The number of calls is on the rise
The number of calls the Problem Gambling Hotline in Ohio received in the first month of legal sports betting in the state was double the previous norm. The Ohio Casino Control Commission (OCCC) released data this week about the helpline calls, but did not yet reveal full details on the total betting handle for January.
daily average number of calls to the hotline was about 48 last month
The daily average number of calls to the hotline was about 48 last month, a significant increase from the 20 per day average in December and the 15 calls per day in January 2022. People in the 18-to-34-year-old age bracket had the biggest rise in helpline calls.
An expected uptick
Experts did expect to see an uptick in the number of people seeking help for their gambling behavior following the launch of the legal betting market, as it was a trend noticed in other states that launched their own betting markets. Problem Gambling Network of Ohio associate director Michael Buzzelli also revealed that other states saw a sustained increase in problem gambling, saying: “This is the new normal. The higher rates will stay.”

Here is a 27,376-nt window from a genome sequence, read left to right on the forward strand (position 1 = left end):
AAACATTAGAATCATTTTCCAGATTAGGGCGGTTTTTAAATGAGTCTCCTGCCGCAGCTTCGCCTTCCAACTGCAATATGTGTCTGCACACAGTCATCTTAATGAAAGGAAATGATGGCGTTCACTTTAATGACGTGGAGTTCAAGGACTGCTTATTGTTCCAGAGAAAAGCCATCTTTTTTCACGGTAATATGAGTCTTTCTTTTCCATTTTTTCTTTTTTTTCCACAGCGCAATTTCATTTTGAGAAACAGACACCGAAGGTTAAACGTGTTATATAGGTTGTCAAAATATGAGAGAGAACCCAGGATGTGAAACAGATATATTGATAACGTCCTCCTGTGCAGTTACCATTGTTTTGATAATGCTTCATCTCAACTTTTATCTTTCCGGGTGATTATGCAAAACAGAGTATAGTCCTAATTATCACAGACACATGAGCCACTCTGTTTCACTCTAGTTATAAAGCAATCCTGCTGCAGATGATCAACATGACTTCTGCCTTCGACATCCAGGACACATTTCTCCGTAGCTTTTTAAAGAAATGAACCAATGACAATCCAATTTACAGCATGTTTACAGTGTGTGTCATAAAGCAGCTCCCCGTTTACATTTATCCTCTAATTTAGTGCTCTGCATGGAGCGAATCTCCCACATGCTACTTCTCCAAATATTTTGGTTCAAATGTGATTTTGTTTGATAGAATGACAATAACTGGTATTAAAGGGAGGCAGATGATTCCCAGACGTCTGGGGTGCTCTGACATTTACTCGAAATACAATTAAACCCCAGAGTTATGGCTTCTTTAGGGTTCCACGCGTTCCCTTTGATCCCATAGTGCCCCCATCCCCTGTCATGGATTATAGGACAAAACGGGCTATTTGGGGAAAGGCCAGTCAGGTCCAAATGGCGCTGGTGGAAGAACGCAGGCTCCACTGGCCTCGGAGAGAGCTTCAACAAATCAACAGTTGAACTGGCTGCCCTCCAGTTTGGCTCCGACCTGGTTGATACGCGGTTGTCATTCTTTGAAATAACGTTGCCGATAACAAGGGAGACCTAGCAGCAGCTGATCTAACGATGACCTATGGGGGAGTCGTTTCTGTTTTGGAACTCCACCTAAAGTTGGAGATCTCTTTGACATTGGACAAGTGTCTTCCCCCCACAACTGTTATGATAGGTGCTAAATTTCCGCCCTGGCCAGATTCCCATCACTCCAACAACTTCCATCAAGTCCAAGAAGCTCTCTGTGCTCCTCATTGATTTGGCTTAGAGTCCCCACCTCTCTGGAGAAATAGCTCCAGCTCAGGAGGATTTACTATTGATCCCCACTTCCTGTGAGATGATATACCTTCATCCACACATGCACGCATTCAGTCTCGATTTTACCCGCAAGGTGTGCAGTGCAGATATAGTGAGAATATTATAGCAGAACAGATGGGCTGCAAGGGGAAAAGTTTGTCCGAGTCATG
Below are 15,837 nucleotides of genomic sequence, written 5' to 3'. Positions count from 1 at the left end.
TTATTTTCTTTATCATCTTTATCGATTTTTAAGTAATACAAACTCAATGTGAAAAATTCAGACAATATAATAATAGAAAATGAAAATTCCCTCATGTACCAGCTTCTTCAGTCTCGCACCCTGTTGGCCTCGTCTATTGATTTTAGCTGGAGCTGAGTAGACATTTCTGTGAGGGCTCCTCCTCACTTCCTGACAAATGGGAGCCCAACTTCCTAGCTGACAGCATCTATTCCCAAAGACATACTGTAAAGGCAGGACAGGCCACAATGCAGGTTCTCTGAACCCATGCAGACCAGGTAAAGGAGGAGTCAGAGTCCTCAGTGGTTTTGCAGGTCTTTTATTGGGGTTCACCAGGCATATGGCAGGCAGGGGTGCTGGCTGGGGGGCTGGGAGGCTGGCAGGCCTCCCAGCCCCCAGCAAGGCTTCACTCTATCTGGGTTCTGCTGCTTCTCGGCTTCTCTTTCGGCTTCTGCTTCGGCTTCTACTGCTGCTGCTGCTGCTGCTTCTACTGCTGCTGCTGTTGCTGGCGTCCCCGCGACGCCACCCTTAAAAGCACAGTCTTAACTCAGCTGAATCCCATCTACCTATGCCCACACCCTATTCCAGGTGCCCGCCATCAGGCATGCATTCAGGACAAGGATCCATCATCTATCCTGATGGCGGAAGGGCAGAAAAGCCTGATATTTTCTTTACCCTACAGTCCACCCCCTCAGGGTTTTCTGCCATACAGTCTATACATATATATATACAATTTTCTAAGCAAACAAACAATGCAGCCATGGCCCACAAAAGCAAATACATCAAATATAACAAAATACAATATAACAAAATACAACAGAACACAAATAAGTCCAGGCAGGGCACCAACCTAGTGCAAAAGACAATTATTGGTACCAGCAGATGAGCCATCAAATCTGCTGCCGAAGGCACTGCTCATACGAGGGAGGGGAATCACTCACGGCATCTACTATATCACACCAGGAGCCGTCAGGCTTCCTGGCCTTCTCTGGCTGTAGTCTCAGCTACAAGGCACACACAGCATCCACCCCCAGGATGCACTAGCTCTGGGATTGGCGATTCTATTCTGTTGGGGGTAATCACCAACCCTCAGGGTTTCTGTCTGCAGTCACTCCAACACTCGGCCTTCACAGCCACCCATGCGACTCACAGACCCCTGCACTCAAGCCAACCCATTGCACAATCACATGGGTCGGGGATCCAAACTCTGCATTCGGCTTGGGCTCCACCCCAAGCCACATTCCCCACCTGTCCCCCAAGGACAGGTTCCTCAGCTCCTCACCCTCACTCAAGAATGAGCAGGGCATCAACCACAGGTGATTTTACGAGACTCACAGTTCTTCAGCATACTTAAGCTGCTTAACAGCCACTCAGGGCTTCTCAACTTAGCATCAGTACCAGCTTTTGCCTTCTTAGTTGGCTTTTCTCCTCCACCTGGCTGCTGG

While casino gambling has been legal in Ohio for a number of years, the accessibility of online sports betting is likely a big factor in the increase in helpline calls. Ohioans can also place bets at kiosks in grocery stores and bars. Officials have also been concerned about the marketing strategies of some sportsbook operators in the state, especially those using terms like “risk-free” when advertising promotions. The OCCC has already come down hard on multiple sportsbook operators for breaching the state’s sportsbook marketing rules.
Performance of the sector to date
While the exact betting handle and sportsbook revenue figures for January are still unknown, GeoComply data reveals that there were at least 2.25 million unique mobile sports betting accounts used in the state during the month. Early estimates point towards Ohio having had a very strong debut month.
The only betting handle figure that the OCCC has provided to date is for the state’s 770+ betting kiosks. Handle for these self-service machines reached $850,000.